For solving Eq. (1), an iterative optimization strategy is used to compute the deformed surface by alternately miinimizing the energy term and correcting the new surface into the reasonable shape space **D** as described in Section 2.1. At the *t*-th iteration step:

*First*, the deformable surface**s**^{t}is updated via a local search around its current location, so that the newly updated surface**s**^{t′}has a better match to the SIFT features of the testing image, which yields a smaller*E*^{SIFT}(**s**^{t′}).*Second,*the population-based and patient-specific shape statistics are used to constrain the newly updated deformable surface**s**^{t′}. A reasonable surface ${\mathbf{s}}_{\mathbf{D}}^{t}$ is obtained by finding the nearest surface to**s**^{t′}in the reasonable shape space**D**.*Third,*a new deformable surface**s**^{t′}and a reasonable surface ${\mathbf{s}}_{\mathbf{D}}^{t}$ are combined by a weighted average using ${\mathbf{s}}^{t+1}={\mathbf{s}}^{{t}^{\prime}}+\omega ({\mathbf{s}}_{\mathbf{D}}^{t}-{\mathbf{s}}^{{t}^{\prime}})$ to get the final surface**s**^{t+1}of this iteration step. The parameter ω is used to adjust the strength of the shape constraint. In this paper, ω is decreased from 0.8 to 0 according to an exponential function in the whole iterative segmentation procedure.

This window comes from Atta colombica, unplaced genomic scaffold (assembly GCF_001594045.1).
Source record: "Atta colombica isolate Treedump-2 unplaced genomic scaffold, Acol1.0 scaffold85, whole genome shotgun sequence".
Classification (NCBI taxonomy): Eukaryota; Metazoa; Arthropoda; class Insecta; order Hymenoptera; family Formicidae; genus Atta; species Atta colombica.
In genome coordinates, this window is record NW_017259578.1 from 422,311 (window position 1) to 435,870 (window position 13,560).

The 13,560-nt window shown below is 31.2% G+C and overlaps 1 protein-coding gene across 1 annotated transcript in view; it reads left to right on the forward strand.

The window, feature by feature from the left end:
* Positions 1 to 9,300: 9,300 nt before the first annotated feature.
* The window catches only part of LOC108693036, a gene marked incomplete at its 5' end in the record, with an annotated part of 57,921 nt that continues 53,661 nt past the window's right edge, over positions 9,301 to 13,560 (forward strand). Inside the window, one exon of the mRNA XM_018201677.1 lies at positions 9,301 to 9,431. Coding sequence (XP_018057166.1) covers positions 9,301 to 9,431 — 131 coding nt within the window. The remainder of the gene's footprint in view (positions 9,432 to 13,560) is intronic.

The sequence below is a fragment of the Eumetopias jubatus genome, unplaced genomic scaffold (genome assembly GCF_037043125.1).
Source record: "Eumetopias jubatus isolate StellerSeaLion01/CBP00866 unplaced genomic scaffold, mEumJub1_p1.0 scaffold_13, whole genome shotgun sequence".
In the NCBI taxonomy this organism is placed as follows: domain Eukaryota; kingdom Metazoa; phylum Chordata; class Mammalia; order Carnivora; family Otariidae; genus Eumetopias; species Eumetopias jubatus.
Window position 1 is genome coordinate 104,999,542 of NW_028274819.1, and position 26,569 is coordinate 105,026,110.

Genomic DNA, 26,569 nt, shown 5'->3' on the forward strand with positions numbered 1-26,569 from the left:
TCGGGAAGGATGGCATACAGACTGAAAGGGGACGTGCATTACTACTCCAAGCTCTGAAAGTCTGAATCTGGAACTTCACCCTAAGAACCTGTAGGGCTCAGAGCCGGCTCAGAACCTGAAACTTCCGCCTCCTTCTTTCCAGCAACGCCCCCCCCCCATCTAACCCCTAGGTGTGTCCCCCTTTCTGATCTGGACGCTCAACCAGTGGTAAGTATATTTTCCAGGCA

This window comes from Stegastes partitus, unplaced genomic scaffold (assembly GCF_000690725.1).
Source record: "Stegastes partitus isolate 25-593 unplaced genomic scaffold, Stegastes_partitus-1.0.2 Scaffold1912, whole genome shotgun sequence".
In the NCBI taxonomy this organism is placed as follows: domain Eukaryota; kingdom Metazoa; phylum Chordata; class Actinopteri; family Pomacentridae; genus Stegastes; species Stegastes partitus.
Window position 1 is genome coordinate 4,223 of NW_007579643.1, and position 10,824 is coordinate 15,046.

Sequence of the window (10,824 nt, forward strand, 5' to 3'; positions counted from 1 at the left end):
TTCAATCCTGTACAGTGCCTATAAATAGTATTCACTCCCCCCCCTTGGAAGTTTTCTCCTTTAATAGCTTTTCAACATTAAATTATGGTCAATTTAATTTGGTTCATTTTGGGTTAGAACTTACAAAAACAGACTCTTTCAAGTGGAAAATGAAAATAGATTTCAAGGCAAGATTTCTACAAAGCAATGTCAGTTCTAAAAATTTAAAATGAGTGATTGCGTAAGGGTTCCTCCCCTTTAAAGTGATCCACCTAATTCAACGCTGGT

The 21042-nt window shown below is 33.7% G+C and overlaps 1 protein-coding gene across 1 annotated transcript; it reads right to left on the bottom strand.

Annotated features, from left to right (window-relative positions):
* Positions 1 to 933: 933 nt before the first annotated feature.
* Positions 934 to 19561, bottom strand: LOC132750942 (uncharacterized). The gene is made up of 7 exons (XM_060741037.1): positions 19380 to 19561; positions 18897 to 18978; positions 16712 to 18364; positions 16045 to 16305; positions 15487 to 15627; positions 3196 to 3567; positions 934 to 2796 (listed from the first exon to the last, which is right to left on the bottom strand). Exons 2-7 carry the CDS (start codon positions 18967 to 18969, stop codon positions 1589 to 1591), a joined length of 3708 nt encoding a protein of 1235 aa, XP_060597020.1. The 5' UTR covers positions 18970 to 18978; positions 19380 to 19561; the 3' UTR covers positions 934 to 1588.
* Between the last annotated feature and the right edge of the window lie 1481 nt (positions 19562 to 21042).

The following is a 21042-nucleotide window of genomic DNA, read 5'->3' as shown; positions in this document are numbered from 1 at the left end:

Our data consists of 24 patient image sets, each with 12 daily CT scans of the male pelvic area taken during a course of radiotherapy. The images have an in-plane resolution of 512×512 with voxel dimensions of 0.98mm×0.98mm and an inter-slice distance of 3mm.

We are also provided expert manual segmentations of the prostate in every image. We consider the patients separately, i.e., segmenting the images from one patient in a leave-one-patient-out study. For one patient, the first treatment image is regarded as the planning image and the remaining 11 images are segmented for evaluation, so there are a total of 11×24=264 test images.

Two quantitative measures are used to evaluate the performance of the algorithms, i.e., the Dice similarity coefficient (DSC) [11] and the average surface distance (ASD) between the automated and manual segmentation results. A DSC value of 0.7 or greater is generally considered to be a high level of coincidence between segmentations [12].